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Mimas and Pandora remind us of how different they are when they appeared together as they do in this Cassini image. Although they are both moons of Saturn, Pandora's (50 miles, 81 kilometers across) small size means that it lacks sufficient gravity to pull itself into a round shape like its larger sibling, Mimas (246 miles, 396 kilometers across).
Researchers believe that the elongated shape of Pandora may hold clues to how it and other moons near the rings formed.
This view looks toward the anti-Saturn hemisphere of Mimas. North on Mimas is up and rotated 28 degrees to the right. The image was taken in blue light with the Cassini spacecraft narrow-angle camera on May 14, 2013.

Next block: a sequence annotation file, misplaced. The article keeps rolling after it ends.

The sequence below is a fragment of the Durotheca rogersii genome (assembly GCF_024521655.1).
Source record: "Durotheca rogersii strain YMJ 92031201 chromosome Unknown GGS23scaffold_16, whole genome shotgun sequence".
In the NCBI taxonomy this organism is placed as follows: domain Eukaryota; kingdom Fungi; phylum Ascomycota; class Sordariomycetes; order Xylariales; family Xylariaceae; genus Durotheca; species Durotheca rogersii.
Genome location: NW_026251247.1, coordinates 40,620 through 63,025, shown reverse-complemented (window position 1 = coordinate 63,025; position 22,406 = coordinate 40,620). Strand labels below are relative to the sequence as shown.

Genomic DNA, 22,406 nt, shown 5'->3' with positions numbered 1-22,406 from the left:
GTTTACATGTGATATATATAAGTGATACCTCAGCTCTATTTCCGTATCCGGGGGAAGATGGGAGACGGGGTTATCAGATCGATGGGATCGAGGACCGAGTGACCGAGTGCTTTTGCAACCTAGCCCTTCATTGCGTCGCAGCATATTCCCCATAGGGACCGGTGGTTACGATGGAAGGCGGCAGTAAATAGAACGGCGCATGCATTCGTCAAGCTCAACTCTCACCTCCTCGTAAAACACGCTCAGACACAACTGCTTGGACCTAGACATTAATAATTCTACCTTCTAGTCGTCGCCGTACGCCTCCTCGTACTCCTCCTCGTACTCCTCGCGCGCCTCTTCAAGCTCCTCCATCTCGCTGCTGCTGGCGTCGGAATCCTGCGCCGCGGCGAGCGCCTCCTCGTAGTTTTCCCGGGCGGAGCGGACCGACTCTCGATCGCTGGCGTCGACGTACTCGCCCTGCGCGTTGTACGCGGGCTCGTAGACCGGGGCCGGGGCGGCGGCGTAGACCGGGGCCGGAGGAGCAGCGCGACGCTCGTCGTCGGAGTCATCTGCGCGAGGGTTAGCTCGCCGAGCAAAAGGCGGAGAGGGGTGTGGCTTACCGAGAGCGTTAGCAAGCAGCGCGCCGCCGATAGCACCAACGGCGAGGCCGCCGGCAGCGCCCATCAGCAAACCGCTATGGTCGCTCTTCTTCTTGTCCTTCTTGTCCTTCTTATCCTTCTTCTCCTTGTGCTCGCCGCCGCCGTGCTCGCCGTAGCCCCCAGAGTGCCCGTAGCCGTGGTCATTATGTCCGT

The view was acquired at a distance of approximately 690,000 miles (1.1 million kilometers) from Mimas. Image scale is 4 miles (7 kilometers) per pixel. Pandora was at a distance of 731,000 miles (1.2 million kilometers) when this image was taken. Image scale on Pandora is 4 miles (7 kilometers) per pixel.
The Cassini Solstice Mission is a joint United States and European endeavor. The Jet Propulsion Laboratory, a division of the California Institute of Technology in Pasadena, manages the mission for NASA's Science Mission Directorate, Washington, D.C. The Cassini orbiter was designed, developed and assembled at JPL. The imaging team consists of scientists from the US, England, France, and Germany. The imaging operations center and team lead (Dr. C. Porco) are based at the Space Science Institute in Boulder, Colo.